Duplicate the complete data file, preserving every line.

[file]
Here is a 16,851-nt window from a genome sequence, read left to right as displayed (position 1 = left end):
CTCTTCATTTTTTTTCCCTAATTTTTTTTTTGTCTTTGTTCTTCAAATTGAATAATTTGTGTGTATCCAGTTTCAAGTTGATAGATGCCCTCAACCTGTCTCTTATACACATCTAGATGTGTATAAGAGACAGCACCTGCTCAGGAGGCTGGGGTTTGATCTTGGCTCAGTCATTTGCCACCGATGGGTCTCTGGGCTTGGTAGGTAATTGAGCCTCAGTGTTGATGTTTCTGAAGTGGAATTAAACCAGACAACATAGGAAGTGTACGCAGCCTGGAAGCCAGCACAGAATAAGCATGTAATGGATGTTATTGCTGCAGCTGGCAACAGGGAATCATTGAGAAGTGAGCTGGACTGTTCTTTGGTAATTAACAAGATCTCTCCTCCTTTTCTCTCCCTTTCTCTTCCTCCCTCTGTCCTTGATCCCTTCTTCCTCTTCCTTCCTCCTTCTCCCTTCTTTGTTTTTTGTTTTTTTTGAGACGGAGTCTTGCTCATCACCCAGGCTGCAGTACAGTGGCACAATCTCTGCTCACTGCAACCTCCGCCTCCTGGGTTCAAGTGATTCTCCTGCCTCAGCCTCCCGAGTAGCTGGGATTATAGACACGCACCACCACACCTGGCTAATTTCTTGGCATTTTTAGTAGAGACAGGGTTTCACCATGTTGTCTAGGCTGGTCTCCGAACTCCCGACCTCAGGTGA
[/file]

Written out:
Here is a 16,851-nt window from a genome sequence, read left to right as displayed (position 1 = left end):
CTCTTCATTTTTTTTCCCTAATTTTTTTTTTGTCTTTGTTCTTCAAATTGAATAATTTGTGTGTATCCAGTTTCAAGTTGATAGATGCCCTCAACCTGTCTCTTATACACATCTAGATGTGTATAAGAGACAGCACCTGCTCAGGAGGCTGGGGTTTGATCTTGGCTCAGTCATTTGCCACCGATGGGTCTCTGGGCTTGGTAGGTAATTGAGCCTCAGTGTTGATGTTTCTGAAGTGGAATTAAACCAGACAACATAGGAAGTGTACGCAGCCTGGAAGCCAGCACAGAATAAGCATGTAATGGATGTTATTGCTGCAGCTGGCAACAGGGAATCATTGAGAAGTGAGCTGGACTGTTCTTTGGTAATTAACAAGATCTCTCCTCCTTTTCTCTCCCTTTCTCTTCCTCCCTCTGTCCTTGATCCCTTCTTCCTCTTCCTTCCTCCTTCTCCCTTCTTTGTTTTTTGTTTTTTTTGAGACGGAGTCTTGCTCATCACCCAGGCTGCAGTACAGTGGCACAATCTCTGCTCACTGCAACCTCCGCCTCCTGGGTTCAAGTGATTCTCCTGCCTCAGCCTCCCGAGTAGCTGGGATTATAGACACGCACCACCACACCTGGCTAATTTCTTGGCATTTTTAGTAGAGACAGGGTTTCACCATGTTGTCTAGGCTGGTCTCCGAACTCCCGACCTCAGGTGA